I keep my water heater set at 140F to provide hot water, regulating my shower temperatures via a rotary mixing valve. Should this control system fail, sending forth a stream of scalding water, I am still agile enough to get out of the shower post haste. Not all shower users are so mobile.
Some years ago a seriously ill man was checked into a Boston area hospital for neurological testing and given a shower as part of his hygiene. A hospital staff member put him in the shower and, inexplicably, left him unattended.
The hospital hot water line had a temperature-sensing mixing valve intended to always keep the water temperature below the scalding range. This device was inoperative when the patient was put in the shower and scalding hot water sprayed over the unfortunate man's body. He was not sufficiently competent to escape or even call for help. The resulting burns delayed diagnostic tests until they were too late to do any good. His family understandably sued.
My friend and colleague, Professor Robert Rose, was retained by the hospital, I by the plaintiffs. We agreed to do a joint study of the evidence to find the cause of failure.
The heart of the controller was a brass bellows about the size and shape of a pint can. Brass end caps had been soft-soldered in. The working fluid inside was (I believe) ethyl chloride, which has a vapor pressure of 1 atm. at 55F and 5 atm. at 150F, temperatures that nicely bracket the desired control temperature of around at 100F. I did a little temperature test and found that 105F is hotter than I want in a shower and 140F was hotter than I could stand for more than an instant.
The bellows was full of water when it was removed from service. There was clearly a leak; the question was where and why. We pressurized the bellows with a rubber squeeze bulb and immersed it in water. Initially we saw no leaks, even at a location in the solder joint where an earlier expert had claimed one existed.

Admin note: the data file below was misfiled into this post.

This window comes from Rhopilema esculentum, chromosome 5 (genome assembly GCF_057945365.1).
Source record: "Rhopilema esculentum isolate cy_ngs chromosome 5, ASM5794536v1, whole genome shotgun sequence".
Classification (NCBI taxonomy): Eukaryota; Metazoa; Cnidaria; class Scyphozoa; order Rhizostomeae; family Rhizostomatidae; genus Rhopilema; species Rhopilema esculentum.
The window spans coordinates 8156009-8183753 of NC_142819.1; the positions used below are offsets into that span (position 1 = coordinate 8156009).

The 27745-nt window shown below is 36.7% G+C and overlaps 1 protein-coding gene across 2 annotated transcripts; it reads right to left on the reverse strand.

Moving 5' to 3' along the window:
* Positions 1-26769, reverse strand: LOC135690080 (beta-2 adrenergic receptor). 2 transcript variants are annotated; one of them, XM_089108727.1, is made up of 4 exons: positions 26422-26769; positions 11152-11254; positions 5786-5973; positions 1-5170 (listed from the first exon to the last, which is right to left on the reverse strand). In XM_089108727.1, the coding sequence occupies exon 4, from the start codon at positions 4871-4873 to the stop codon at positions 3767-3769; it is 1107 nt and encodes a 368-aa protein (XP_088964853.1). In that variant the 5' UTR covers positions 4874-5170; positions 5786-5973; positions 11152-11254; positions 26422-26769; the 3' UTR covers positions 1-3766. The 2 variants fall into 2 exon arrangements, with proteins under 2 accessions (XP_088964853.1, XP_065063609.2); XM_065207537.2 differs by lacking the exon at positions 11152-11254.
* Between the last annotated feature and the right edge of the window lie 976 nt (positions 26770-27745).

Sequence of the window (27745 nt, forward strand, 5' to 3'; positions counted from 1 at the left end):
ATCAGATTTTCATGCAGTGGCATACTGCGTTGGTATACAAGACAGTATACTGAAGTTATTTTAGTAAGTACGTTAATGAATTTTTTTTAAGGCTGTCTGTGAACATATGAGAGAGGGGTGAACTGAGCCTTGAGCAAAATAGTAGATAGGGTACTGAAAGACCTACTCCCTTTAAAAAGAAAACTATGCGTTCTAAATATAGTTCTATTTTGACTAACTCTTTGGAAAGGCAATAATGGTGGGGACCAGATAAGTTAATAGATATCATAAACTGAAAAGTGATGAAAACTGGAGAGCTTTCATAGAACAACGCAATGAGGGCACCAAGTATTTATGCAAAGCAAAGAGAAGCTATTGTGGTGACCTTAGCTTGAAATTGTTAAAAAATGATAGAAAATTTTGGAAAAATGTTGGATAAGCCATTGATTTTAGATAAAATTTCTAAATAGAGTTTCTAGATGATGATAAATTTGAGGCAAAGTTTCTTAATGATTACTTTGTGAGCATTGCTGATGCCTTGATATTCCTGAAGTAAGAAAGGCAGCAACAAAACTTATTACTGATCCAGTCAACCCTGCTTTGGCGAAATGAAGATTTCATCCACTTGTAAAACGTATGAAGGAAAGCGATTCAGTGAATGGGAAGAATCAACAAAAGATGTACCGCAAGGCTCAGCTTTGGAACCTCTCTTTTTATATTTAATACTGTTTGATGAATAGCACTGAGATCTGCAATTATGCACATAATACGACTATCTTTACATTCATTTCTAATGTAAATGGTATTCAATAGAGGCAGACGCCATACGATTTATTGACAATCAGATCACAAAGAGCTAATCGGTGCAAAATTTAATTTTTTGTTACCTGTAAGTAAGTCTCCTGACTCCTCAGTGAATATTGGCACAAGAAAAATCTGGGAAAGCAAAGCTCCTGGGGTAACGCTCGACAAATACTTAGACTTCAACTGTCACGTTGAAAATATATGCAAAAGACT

I got out my pocketknife and very carefully removed some of the crud (corrosion product) from the suspect region without damaging either the solder or brass. We repeated the leak test and sure enough, there was a stream of bubbles coming from the cleaned region. My lawyer-client was so delighted he almost hugged me.
The crud was found to be composed of chlorides of zinc and copper (from the bellows) and tin and lead (from the solder). Microscopic study of the joint showed de-zincification of the brass, whereby the zinc corrodes, leaving behind a porous mass of copper. (For a thorough discussion of de-zincification in a past column, see DN 02.02.04, http://rbi.ims.ca/3848-535) I believe that the leak lay at the interface between the solder and dezincified brass.
The manufacturer had used a chloride flux during soldering, which may be OK, but the bellows were immersed into a hot water environment with the flux still in place, which is not OK. The joint should have been cleaned of the residual flux, which would not have been a difficult job.
The story gets even worse. The manufacturer knew of a clutch of service failures of this particular regulator and knew of the culpability of the corrosive fluxes. They went to a non-corrosive flux and a more sensitive leak detector, but never had a recall of the earlier regulators.
In addition, the regulator should have a fail-safe design, so that failure would give the unwary user a blast of cold water, rather than hot. The manufacturer had a report on designing the subject regulator to fail safe. It was listed as "not available" in answers to inquiries.
My client told me that the case settled very much to his satisfaction but I have no idea of the dollar amount.